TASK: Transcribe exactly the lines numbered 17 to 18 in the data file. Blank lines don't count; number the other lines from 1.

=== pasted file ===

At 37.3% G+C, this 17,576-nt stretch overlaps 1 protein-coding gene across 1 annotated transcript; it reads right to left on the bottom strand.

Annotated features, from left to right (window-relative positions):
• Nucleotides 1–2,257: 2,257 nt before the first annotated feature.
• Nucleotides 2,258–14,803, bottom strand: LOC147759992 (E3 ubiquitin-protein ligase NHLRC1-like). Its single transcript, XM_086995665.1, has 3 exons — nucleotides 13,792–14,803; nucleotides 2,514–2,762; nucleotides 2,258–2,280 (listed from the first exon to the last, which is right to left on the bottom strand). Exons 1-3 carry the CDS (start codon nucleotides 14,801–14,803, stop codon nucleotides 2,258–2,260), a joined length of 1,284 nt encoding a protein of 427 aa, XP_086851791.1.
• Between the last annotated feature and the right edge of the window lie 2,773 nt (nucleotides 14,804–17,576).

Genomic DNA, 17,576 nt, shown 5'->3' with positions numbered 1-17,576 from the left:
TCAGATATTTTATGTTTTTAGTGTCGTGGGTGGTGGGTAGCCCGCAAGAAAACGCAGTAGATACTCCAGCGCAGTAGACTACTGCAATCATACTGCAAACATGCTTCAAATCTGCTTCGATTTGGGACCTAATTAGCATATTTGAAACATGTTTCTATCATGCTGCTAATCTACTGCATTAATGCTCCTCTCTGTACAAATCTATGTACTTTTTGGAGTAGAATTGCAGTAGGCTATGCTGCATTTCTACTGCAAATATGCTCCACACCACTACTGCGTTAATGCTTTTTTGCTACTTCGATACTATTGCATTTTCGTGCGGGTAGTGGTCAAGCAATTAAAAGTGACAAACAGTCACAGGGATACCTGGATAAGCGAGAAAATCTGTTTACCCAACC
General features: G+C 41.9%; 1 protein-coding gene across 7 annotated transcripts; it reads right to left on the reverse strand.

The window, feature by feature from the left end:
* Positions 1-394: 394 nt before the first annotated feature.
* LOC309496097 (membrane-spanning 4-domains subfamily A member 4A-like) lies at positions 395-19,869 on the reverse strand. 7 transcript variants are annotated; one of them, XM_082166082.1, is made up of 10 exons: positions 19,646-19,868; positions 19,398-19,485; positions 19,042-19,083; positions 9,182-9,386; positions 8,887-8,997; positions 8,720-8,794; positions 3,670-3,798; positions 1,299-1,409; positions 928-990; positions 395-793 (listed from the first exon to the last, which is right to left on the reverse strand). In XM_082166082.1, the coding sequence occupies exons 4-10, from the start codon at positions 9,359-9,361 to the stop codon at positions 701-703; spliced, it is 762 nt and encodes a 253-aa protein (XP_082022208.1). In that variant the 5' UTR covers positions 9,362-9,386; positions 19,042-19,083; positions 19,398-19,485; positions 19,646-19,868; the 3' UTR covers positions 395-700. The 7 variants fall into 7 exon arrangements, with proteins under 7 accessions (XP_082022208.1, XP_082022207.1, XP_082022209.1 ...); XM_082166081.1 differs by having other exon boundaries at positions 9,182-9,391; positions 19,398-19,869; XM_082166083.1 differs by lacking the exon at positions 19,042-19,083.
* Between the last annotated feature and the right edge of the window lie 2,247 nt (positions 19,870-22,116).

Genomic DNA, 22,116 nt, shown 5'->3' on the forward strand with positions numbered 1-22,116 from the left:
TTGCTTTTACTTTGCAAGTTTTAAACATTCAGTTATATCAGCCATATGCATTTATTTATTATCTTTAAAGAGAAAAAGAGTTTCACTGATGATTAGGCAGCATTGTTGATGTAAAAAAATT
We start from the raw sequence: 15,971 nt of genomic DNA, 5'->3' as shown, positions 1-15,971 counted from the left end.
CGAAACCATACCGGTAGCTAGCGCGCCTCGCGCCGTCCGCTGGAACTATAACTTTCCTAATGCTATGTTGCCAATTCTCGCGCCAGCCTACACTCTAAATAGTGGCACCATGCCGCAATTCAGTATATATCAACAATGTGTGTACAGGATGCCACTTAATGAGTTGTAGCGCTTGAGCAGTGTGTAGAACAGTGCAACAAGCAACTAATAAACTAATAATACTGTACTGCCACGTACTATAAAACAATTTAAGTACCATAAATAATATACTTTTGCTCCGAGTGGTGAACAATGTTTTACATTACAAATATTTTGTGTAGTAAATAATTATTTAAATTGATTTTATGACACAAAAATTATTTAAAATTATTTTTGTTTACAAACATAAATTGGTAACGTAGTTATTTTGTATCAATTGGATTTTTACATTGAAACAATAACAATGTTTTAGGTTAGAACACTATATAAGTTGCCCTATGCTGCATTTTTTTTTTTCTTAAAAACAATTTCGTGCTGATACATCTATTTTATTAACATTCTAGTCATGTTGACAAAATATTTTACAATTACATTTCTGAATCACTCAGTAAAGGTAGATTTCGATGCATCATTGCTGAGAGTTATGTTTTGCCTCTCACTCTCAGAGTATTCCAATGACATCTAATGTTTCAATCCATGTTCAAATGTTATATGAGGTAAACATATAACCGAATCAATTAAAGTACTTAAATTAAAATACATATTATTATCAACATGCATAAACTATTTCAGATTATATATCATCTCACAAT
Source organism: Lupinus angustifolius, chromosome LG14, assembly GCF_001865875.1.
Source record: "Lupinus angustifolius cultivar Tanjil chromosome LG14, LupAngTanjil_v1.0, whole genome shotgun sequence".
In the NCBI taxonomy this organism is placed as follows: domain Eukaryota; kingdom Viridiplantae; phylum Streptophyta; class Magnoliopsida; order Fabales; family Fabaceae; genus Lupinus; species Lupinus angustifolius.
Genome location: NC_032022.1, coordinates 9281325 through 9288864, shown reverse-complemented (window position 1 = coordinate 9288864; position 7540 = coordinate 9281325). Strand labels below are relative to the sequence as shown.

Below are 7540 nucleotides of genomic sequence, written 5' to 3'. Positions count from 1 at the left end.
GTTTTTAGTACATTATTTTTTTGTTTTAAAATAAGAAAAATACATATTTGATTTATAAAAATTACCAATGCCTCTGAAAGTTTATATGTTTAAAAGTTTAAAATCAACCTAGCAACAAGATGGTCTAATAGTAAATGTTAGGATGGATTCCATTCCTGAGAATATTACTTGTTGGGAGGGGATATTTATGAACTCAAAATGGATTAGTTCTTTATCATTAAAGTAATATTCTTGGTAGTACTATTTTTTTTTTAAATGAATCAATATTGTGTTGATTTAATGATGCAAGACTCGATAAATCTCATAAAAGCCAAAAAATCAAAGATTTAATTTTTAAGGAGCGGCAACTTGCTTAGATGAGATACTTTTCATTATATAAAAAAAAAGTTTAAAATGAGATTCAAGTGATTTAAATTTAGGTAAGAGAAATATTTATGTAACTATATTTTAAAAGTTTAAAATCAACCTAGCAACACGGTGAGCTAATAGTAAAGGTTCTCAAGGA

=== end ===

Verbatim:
Source organism: Lupinus angustifolius, chromosome LG14, assembly GCF_001865875.1.
Source record: "Lupinus angustifolius cultivar Tanjil chromosome LG14, LupAngTanjil_v1.0, whole genome shotgun sequence".